Spy death: 5 Russians wanted

BRITAIN has demanded the right to speak to at least five Russians implicated in the investigation into the death of former spy Alexander Litvinenko, it emerged last night.

Scotland Yard detectives are expected to travel to Moscow this week to continue inquiries in a significant escalation of their inquiry, as suspicions grew that powerful Russian forces were behind the "hit".

Foreign Secretary Margaret Beckett has asked Moscow for leave to enable British police to interview a number of people, including three men who met Litvinenko in the days before he was fatally poisoned with the radioactive material Polonium-210.

The police list is believed to include the businessman and former KGB agent, Andrei Lugovoi, and his associate Dmitry Kovtun, who flew to London to meet Litvinenko in a hotel on November 1, the day he claimed he was attacked.

The dramatic development came hours after Russian foreign minister Sergey Lavrov insisted that Moscow was ready to answer "concrete questions" from Britain concerning Litvinenko's death.

Officials from the Health Protection Agency last night confirmed that Arsenal's Emirates Stadium, where two of the men are believed to have watched a game last month, has been checked for radiation but given the all-clear, along with several BA and EasyJet planes.

But the Metropolitan Police are still desperately trying to track the movements of the substance that killed Litvinenko, during the days before and after his agonising death.

They prepared to extend the reach of their inquiry as an Italian contact of Litvinenko's remained in hospital in London, after he also tested positive for Polonium-210.

Mario Scaramella, left, met Litvinenko at London sushi restaurant Itsu on November 1 to show him e-mails from a source warning that both their lives might be in danger. He vehemently denied early suggestions that he had been involved in the plot, and later returned to London to assist the police with their expanding inquiry.

But Scaramella was subsequently admitted to University College Hospital after Polonium-210, the same radioactive substance that killed Litvinenko, was detected in his body. Litvinenko's wife was also contaminated, although doctors said she was not in short-term danger and any long-term risk was likely to be very small.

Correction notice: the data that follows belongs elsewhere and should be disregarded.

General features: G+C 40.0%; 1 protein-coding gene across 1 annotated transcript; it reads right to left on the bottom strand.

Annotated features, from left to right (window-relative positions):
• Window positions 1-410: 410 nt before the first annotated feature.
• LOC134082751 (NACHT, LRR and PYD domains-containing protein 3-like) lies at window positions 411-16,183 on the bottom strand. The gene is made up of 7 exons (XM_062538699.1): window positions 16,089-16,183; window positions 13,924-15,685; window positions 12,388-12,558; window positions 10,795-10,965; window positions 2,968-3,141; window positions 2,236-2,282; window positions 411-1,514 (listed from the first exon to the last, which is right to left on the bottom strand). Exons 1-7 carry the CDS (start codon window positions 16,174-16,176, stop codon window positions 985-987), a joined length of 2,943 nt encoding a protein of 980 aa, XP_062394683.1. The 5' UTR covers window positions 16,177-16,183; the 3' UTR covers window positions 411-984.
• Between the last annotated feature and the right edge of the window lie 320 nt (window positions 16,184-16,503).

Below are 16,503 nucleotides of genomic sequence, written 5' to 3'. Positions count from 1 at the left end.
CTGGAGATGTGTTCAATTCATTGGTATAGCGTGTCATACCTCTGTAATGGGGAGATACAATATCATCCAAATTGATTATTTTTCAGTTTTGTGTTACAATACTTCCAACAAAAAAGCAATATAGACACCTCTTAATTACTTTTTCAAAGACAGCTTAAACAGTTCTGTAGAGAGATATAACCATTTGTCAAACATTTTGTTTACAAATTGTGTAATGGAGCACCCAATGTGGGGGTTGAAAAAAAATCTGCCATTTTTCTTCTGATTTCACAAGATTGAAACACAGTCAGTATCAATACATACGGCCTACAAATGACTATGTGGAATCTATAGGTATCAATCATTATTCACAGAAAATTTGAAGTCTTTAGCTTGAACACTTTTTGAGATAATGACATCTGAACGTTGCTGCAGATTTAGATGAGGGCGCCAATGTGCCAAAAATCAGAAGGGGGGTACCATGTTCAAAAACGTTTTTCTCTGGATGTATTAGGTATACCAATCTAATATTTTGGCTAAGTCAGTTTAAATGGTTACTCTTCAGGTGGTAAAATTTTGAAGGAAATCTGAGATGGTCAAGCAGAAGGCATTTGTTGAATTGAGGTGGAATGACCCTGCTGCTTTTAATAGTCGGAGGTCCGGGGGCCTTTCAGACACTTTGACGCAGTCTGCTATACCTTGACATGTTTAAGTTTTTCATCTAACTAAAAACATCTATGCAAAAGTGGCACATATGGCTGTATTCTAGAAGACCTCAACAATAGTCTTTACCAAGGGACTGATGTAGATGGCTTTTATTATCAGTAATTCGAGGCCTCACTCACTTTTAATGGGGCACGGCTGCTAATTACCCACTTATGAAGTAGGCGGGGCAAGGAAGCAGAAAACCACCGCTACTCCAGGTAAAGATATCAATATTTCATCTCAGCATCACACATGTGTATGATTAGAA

The Russian foreign minister Sergey Lavrov promised full co-operation with the investigation - as soon as the British made their requirements clear. He said: "When the questions are formulated and sent through the existing channels, we will consider them thoroughly."

Scotland on Sunday understands the Foreign Office has now passed an official request for assistance, including a demand to speak to at least five men, to Moscow through the Russian embassy in London.

Doctors last night said Scaramella was well, after preliminary tests showed no sign of radiation poisoning. "He is well. Preliminary tests so far show no evidence of radiation toxicity," a spokesman for London's University College Hospital said.

Scaramella, a self-styled security expert who has assisted an Italian government inquiry into links between Russian secret services and Italian politicians, has already survived one assassination attempt, in 2003. But he is understood to have warned Litvinenko that they were both on a new hit-list compiled by Russian secret service agents and a veterans group called Dignity and Honour, run by a Colonel Velentin Velichko.

Litvinenko is said to have laughed the claims off but promised to check the information, according to an interview Scaramella gave last week.

Litvinenko, a former agent turned fierce Kremlin critic, accused Russian President Vladimir Putin of ordering his slow, agonising death - a claim furiously denied by Moscow.

Theories surrounding the case have centred on the possible involvement of rogue Russian agents.

Health fears eased last night when the HPA, which is attempting to handle spiralling public concerns, gave the "all clear" to two EasyJet planes that Scaramella flew on, as well the last of three British Airways plane linked to the Litvinenko case.

"Testing was done overnight," a BA spokeswoman said. "That monitoring is now complete. That aircraft has also been cleared by the Health Protection Agency. We are just awaiting Civil Aviation Authority clearance."

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